The Oblivion of Being

This piece originally appeared in The Voice, KU Leuven student magazine. 

Thoughts on climbing an abandoned tower


Do you hear that? That’s the world around you. Right now, as you read this, life is.

There are moments, perhaps you can relate, when looking up at the spring sky and noticing the warmth of the sun gently falling in the chill of the air, that I feel okay. Things are okay. Amidst the confusion and pain, the love lost, the quiet forgetfulness of friendships, despite all of it, I am me, here, now.

Heidegger writes about Dasein, a “being-there”. For him, to be is not some esoteric concept but is the flesh and blood reality of being in this world, this life, right now; Part of a whole.


Interestingly, it is often when we are alone that we encounter these sorts of moments. Our solitude reminds us of our finitude and, in turn, of our Dasein. In some sense, to flourish is to acknowledge our smallness, to look into oblivion and be okay with it, because whether you appreciate it or not, the fact that you are, in the immensity of all things, is, in itself, remarkable.

Recently I explored an abandoned building in the Vaartkom, which is in the north of Leuven. I think it was an old Stella factory. I climbed in through a broken window, over a rusted handrail and into the eerie, dusty silence of a place long forgotten. Cautiously, at first, I clambered my way up creaky staircases, through corridors with leering holes in the floor. I climbed over machinery that had long since lost its purpose and up rickety ladders, under the curious gaze of roosting pigeons who cooed gently as I disturbed their rest. It doesn’t take long for our own constructions to turn against us, for shelters to become inhospitable and alien. Bushes had found cracks to grow in, moss had engulfed walls and ceilings, and slowly, nature had reclaimed its right to be there. It was precisely the abandoned emptiness of this old building that had enabled life to flourish once more.

I emerged from a small hatch in the roof, after forcing myself to climb a wrought iron ladder which, had its fastenings failed, would have sent me plummeting to my death. I had reached the top and, around me Leuven lived. A strange surprise greeted me here: my name, spray painted onto the side of the wall. It was as if I had encountered myself in that broken and wasted place, as if I had been waiting for me. It was a surreal moment. But it was also a moment that gives me hope; for life, for the world. In our daily battles, life is there, we are there but we forget this. We enter into the constructs and concepts that surround us but if we were to abandon them, even if just for a moment, we would find that we are larger than the systems that we follow and the roles we assume. We’ll find we were there all along, waiting for ourselves to brave the climb, to face our own smallness in the immensity of everything that is and be.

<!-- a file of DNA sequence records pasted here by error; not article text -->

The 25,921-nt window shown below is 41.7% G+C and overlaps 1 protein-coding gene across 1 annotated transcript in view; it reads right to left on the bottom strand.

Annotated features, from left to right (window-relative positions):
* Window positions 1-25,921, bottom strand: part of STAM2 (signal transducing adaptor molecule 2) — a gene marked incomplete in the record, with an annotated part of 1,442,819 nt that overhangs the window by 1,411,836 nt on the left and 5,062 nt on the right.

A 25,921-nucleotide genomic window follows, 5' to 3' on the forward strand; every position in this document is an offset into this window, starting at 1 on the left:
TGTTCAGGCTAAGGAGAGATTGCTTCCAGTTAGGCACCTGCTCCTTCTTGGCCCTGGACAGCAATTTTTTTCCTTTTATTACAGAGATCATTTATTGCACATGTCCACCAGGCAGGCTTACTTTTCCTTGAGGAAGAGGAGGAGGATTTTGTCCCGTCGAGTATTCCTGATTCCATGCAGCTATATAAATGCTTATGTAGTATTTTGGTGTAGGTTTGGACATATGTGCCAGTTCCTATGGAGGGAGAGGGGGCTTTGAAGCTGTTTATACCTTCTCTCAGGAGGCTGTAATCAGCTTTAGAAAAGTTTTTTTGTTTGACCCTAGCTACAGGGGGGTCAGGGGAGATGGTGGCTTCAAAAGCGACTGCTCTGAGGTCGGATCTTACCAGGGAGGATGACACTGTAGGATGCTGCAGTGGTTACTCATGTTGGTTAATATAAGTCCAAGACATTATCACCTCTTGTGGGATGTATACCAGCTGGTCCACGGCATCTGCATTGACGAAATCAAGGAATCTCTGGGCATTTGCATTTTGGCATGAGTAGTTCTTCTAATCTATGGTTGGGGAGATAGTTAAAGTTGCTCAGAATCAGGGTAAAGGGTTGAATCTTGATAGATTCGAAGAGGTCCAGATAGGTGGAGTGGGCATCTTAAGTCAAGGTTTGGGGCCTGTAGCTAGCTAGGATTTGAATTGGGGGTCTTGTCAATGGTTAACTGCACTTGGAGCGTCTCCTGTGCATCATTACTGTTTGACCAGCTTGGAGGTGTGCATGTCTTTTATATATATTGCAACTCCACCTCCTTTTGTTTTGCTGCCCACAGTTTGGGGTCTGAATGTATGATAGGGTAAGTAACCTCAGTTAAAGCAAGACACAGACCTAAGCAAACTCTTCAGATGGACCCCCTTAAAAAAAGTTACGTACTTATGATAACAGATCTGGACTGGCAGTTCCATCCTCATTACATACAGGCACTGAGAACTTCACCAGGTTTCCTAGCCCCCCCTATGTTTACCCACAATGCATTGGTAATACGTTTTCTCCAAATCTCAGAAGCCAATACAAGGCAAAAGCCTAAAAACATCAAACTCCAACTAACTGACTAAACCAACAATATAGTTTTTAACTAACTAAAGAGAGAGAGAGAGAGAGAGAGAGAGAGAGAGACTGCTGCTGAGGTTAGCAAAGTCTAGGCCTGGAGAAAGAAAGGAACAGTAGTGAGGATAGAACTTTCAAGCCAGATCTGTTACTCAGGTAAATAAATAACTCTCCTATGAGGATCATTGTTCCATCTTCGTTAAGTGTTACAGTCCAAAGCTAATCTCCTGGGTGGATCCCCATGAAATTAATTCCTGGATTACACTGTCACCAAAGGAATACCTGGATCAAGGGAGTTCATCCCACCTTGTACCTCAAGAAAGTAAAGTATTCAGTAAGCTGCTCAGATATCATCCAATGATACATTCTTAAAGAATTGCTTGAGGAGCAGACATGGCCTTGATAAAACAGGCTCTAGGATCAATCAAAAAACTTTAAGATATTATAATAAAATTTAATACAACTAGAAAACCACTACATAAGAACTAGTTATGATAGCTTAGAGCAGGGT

To Be Remembered

And on the pedestal these words appear:
‘My name is Ozymandias, king of kings:
Look on my works, ye Mighty, and despair!’
Nothing beside remains. Round the decay
Of that colossal wreck, boundless and bare
The lone and level sands stretch far away.”
Ozymandias – Percy Bysshe Shelley

Taizé, France - Sebastian TemlettIt’s saddening and humbling that all things are transitory. All our human endeavours: Architectural masterpieces, great works of art, cultures, beliefs – all of these things pass away.

Being in Europe this year has in some ways emphasised this reality to me. The beauty of medieval castles, an ancient monument or Roman ruins – They inspire a sense of awe at what has been.
But they will be gone one day. As will everything else. We see it in our modern cities now: things needing a lick of paint, cracks in the side walk, once grand office buildings of the 80’s now derelict and run down, rusty hand rails and sign posts; All things decay.

Is this something to lament? It strikes me that nature also decays but it does it in a way that replenishes itself. How is it that human beings, although a part of nature, cannot do this effectively?
In the building of monuments and amazing structures, ancient civilizations were trying to establish their primacy at the time but also, I suppose, they wanted to leave a legacy – to be remembered. And as I find inspiration in those amazing structures and breath taking pieces of art, perhaps that is the replenishment I’m talking about.

Notre Dame, Paris - Sebastian Temlett

This desire to be immortalised, is it good or bad? If we detached ourselves from it, we’d be able to be present to the now and enjoy the time we have. But in some sense, in doing that we would lose much of what drives us to create. To create is, to a certain extent, to put a piece of your soul into the world and leave it there for others to see. The desire is for people to be affected by your work, and for that to happen you want to be good at what you do in order to be recognised. And “recognition” comes from the Latin root recognoscere ‘know again, recall to mind’ – To be remembered. You gain a small sliver of immortality.

We want to be remembered, to feel as though our life was worth something; the implication being that if it was worth something, we’d have had an effect on many people in a positive way. But perhaps “to be remembered” is not what we should strive for but rather to be a force for good. It would be better, in my mind, for no one to ever know who you were but to have made a positive change in the world. In a way that is true heroism, true selflessness.